Meritorious Achievement Award goes to outstanding Engineering Science faculty member
Ash Parameswaran, professor in the SFU School of Engineering Science, won the 2013 Meritorious Achievement Award from the Association of Professional Engineers and Geoscientists of BC (APEGBC).
The award is part of the APEGBC annual President’s Awards, which recognize APEGBC members who have made significant professional, technical, or community service contributions. He was recognized for his long-term achievements in the field of engineering science.
Parameswaran also won the APEGBC Teaching Excellence Award in 2007 and has held the J.L. Wighton Professor of Experimental and Laboratory Studies since 2004. Despite his many achievements, Parameswaran credits those around him for his success.
“If at all I have made any achievements it is because of the support of my colleagues and collaborators … my peers from SFU, members I have met through APEGBC meetings and my international collaborators. Also, I acknowledge my research students who were the real players behind the scene.”
Earlier this year, Parameswaran received $100,000 through the federal government’s Stars in Global Health program for his “lab-on-a-chip” (LOC) technology. The low-cost, portable device allows for speedy point-of-care diagnosis of pathogens that cause infantile diarrhea and abdominal cramping, a leading cause of death for children under the age of five in developing nations. While many antibiotics exist – and are distributed for free by the World Health Organization – to cure infantile diarrhea, the challenge is quickly determining the correct one to administer. The plastic microfluidic device tests the sensitivity of certain bacteria to different antibiotics and yields the results within two hours, whereas it could take up to a week to get samples to medical staff at a centralized facility.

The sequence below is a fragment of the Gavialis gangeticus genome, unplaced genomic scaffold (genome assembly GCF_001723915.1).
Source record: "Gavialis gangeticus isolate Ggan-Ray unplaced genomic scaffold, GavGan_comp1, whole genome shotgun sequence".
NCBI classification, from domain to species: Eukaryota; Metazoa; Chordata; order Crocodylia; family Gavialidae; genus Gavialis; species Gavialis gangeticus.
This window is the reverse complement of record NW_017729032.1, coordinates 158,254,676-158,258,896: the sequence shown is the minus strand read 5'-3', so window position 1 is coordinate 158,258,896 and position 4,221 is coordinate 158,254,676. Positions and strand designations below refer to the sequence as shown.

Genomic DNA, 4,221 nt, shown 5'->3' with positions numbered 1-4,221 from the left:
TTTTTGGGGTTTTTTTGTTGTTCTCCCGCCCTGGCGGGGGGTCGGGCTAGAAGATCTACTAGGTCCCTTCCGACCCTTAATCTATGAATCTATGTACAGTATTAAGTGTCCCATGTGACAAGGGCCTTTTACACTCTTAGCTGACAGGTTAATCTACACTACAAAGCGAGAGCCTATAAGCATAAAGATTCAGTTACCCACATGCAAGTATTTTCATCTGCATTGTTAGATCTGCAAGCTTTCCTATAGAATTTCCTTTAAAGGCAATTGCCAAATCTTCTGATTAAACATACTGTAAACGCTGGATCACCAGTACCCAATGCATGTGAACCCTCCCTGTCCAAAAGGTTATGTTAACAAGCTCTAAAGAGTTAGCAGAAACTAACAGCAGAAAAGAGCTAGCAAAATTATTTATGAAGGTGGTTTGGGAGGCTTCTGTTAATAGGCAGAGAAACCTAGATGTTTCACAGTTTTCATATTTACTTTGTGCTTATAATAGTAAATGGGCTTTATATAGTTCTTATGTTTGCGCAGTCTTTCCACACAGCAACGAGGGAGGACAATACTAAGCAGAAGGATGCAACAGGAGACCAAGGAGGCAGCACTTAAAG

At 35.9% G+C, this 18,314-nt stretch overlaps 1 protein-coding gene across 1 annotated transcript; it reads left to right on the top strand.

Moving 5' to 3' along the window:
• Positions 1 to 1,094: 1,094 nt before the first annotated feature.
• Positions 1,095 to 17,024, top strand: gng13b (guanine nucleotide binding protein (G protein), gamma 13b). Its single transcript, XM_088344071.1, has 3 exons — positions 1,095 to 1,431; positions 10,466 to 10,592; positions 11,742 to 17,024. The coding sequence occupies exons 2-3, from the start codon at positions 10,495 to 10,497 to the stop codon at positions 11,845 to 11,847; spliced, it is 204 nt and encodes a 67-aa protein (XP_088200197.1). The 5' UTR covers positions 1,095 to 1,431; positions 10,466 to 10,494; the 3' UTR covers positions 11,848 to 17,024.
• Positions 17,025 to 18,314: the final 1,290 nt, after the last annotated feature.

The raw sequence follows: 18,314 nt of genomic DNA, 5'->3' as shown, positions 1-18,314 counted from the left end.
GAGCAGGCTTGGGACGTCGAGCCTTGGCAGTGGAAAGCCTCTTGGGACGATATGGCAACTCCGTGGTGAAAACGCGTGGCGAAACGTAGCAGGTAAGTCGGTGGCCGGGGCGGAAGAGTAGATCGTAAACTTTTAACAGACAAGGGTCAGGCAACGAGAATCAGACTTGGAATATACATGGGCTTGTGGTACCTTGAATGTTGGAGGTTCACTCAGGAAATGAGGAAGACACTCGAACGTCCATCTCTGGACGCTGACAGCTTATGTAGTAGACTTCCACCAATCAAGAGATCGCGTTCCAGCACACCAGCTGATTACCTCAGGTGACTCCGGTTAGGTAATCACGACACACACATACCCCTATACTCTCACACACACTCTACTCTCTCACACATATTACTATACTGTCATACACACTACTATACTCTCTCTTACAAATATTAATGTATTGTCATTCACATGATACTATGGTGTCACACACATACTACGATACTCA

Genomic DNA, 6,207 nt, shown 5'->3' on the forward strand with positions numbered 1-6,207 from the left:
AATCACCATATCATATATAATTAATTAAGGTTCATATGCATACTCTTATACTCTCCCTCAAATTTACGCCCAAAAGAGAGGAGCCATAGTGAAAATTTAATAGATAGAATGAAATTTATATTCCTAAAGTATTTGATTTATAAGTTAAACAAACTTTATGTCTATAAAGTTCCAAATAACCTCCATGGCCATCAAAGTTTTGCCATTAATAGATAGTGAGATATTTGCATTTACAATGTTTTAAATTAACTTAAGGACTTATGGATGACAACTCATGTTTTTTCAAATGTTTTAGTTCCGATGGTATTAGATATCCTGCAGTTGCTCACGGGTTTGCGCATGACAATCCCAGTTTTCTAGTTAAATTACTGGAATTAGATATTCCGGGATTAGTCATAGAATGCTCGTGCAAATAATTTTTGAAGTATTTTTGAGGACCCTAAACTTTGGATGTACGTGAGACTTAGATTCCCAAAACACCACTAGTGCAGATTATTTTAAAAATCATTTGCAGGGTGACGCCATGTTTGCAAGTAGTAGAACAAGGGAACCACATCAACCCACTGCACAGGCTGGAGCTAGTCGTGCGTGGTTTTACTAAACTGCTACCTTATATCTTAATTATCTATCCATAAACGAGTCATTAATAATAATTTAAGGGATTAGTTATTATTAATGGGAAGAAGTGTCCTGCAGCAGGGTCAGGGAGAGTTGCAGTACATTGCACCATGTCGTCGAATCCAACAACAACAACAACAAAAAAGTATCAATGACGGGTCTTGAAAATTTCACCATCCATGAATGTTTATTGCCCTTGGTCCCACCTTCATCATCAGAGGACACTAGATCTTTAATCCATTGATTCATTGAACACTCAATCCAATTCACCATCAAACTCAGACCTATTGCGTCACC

Parameswaran’s aim is to integrate the device with an electrochemical detection system using cell phones, whereby an infant’s caretaker would attach a sensor unit to a phone, dip the sensor in a small quantity of bodily fluid and wait for the results. These results would then be uploaded to be viewed by doctors in another part of the world, who would then call the caretaker and prescribe the correct antibiotic. At a cost of less than $5 per system, and less than $1 per test, the device is critical to rural and impoverished areas of the world.
Inspiration for the device came from Parameswaran’s visits to his native India, where he is now establishing connections with scientists via the Canada India Network Society. He is currently working with the Centre for Biotechnology in Chennai, India, and the Raman Research Institute in Bangalore on developing the implementation of the LOC system.
Parameswaran is internationally sought for his technical expertise, having worked with the National Institute of Standards and Technology, the National Institute of Health, and the UN. He plans to put his technical ingenuity to further good use, working on low-cost devices to detect cancer and other disease markers for application in developing nations.
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